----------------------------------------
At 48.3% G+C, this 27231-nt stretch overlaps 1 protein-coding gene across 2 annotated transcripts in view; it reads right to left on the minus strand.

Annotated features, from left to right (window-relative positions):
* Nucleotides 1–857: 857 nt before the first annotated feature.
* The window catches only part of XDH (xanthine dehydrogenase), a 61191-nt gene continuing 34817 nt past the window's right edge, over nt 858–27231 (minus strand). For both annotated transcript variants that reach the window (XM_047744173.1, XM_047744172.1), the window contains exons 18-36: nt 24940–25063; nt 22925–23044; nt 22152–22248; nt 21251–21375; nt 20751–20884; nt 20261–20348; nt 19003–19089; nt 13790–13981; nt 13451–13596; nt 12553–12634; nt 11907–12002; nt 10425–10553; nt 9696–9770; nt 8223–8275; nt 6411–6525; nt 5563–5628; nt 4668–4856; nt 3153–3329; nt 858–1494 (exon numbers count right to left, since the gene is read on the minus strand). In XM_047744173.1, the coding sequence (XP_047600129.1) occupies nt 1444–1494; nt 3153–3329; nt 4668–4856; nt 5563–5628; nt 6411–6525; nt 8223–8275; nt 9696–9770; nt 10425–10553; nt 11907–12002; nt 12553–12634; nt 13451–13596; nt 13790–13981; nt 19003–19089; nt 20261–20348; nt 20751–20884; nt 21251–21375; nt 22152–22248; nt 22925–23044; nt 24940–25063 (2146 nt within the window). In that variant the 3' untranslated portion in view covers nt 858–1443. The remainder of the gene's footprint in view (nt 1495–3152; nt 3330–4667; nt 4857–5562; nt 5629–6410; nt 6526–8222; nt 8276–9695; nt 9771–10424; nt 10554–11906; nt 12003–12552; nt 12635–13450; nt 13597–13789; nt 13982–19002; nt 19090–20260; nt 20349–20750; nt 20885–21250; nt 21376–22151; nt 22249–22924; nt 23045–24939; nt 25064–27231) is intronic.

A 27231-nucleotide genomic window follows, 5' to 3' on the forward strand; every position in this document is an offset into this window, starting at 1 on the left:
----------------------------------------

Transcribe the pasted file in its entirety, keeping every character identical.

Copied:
At 48.3% G+C, this 27231-nt stretch overlaps 1 protein-coding gene across 2 annotated transcripts in view; it reads right to left on the minus strand.

Annotated features, from left to right (window-relative positions):
* Nucleotides 1–857: 857 nt before the first annotated feature.
* The window catches only part of XDH (xanthine dehydrogenase), a 61191-nt gene continuing 34817 nt past the window's right edge, over nt 858–27231 (minus strand). For both annotated transcript variants that reach the window (XM_047744173.1, XM_047744172.1), the window contains exons 18-36: nt 24940–25063; nt 22925–23044; nt 22152–22248; nt 21251–21375; nt 20751–20884; nt 20261–20348; nt 19003–19089; nt 13790–13981; nt 13451–13596; nt 12553–12634; nt 11907–12002; nt 10425–10553; nt 9696–9770; nt 8223–8275; nt 6411–6525; nt 5563–5628; nt 4668–4856; nt 3153–3329; nt 858–1494 (exon numbers count right to left, since the gene is read on the minus strand). In XM_047744173.1, the coding sequence (XP_047600129.1) occupies nt 1444–1494; nt 3153–3329; nt 4668–4856; nt 5563–5628; nt 6411–6525; nt 8223–8275; nt 9696–9770; nt 10425–10553; nt 11907–12002; nt 12553–12634; nt 13451–13596; nt 13790–13981; nt 19003–19089; nt 20261–20348; nt 20751–20884; nt 21251–21375; nt 22152–22248; nt 22925–23044; nt 24940–25063 (2146 nt within the window). In that variant the 3' untranslated portion in view covers nt 858–1443. The remainder of the gene's footprint in view (nt 1495–3152; nt 3330–4667; nt 4857–5562; nt 5629–6410; nt 6526–8222; nt 8276–9695; nt 9771–10424; nt 10554–11906; nt 12003–12552; nt 12635–13450; nt 13597–13789; nt 13982–19002; nt 19090–20260; nt 20349–20750; nt 20885–21250; nt 21376–22151; nt 22249–22924; nt 23045–24939; nt 25064–27231) is intronic.

A 27231-nucleotide genomic window follows, 5' to 3' on the forward strand; every position in this document is an offset into this window, starting at 1 on the left: